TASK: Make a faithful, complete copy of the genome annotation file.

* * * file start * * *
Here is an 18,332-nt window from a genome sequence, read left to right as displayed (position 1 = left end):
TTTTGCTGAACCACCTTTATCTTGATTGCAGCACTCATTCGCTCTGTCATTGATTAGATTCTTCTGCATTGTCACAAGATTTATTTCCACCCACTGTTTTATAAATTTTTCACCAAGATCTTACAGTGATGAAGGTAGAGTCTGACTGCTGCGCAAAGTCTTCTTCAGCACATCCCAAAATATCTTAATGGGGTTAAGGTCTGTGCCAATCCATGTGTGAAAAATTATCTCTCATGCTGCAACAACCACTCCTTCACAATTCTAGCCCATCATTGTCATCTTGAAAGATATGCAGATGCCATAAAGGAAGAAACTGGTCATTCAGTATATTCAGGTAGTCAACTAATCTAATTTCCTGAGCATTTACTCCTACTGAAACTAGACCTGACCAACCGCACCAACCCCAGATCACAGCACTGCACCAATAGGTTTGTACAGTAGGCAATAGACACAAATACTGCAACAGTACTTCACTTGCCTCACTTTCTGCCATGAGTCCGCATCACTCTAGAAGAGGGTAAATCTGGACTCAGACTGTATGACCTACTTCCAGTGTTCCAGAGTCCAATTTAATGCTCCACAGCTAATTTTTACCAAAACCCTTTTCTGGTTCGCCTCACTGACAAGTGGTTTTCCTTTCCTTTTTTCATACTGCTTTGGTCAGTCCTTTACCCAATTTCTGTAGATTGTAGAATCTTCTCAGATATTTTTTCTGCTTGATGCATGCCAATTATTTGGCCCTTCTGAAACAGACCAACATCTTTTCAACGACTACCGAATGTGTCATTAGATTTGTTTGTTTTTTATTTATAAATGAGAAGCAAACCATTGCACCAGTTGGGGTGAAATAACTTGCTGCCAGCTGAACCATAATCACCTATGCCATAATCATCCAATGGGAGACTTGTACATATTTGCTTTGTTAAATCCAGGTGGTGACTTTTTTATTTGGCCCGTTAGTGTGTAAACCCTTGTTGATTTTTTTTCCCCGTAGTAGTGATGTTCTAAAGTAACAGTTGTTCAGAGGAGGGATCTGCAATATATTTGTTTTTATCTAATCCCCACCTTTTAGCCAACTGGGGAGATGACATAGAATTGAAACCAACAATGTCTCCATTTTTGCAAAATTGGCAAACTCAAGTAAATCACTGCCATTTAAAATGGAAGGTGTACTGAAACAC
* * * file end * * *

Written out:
Here is an 18,332-nt window from a genome sequence, read left to right as displayed (position 1 = left end):
TTTTGCTGAACCACCTTTATCTTGATTGCAGCACTCATTCGCTCTGTCATTGATTAGATTCTTCTGCATTGTCACAAGATTTATTTCCACCCACTGTTTTATAAATTTTTCACCAAGATCTTACAGTGATGAAGGTAGAGTCTGACTGCTGCGCAAAGTCTTCTTCAGCACATCCCAAAATATCTTAATGGGGTTAAGGTCTGTGCCAATCCATGTGTGAAAAATTATCTCTCATGCTGCAACAACCACTCCTTCACAATTCTAGCCCATCATTGTCATCTTGAAAGATATGCAGATGCCATAAAGGAAGAAACTGGTCATTCAGTATATTCAGGTAGTCAACTAATCTAATTTCCTGAGCATTTACTCCTACTGAAACTAGACCTGACCAACCGCACCAACCCCAGATCACAGCACTGCACCAATAGGTTTGTACAGTAGGCAATAGACACAAATACTGCAACAGTACTTCACTTGCCTCACTTTCTGCCATGAGTCCGCATCACTCTAGAAGAGGGTAAATCTGGACTCAGACTGTATGACCTACTTCCAGTGTTCCAGAGTCCAATTTAATGCTCCACAGCTAATTTTTACCAAAACCCTTTTCTGGTTCGCCTCACTGACAAGTGGTTTTCCTTTCCTTTTTTCATACTGCTTTGGTCAGTCCTTTACCCAATTTCTGTAGATTGTAGAATCTTCTCAGATATTTTTTCTGCTTGATGCATGCCAATTATTTGGCCCTTCTGAAACAGACCAACATCTTTTCAACGACTACCGAATGTGTCATTAGATTTGTTTGTTTTTTATTTATAAATGAGAAGCAAACCATTGCACCAGTTGGGGTGAAATAACTTGCTGCCAGCTGAACCATAATCACCTATGCCATAATCATCCAATGGGAGACTTGTACATATTTGCTTTGTTAAATCCAGGTGGTGACTTTTTTATTTGGCCCGTTAGTGTGTAAACCCTTGTTGATTTTTTTTCCCCGTAGTAGTGATGTTCTAAAGTAACAGTTGTTCAGAGGAGGGATCTGCAATATATTTGTTTTTATCTAATCCCCACCTTTTAGCCAACTGGGGAGATGACATAGAATTGAAACCAACAATGTCTCCATTTTTGCAAAATTGGCAAACTCAAGTAAATCACTGCCATTTAAAATGGAAGGTGTACTGAAACAC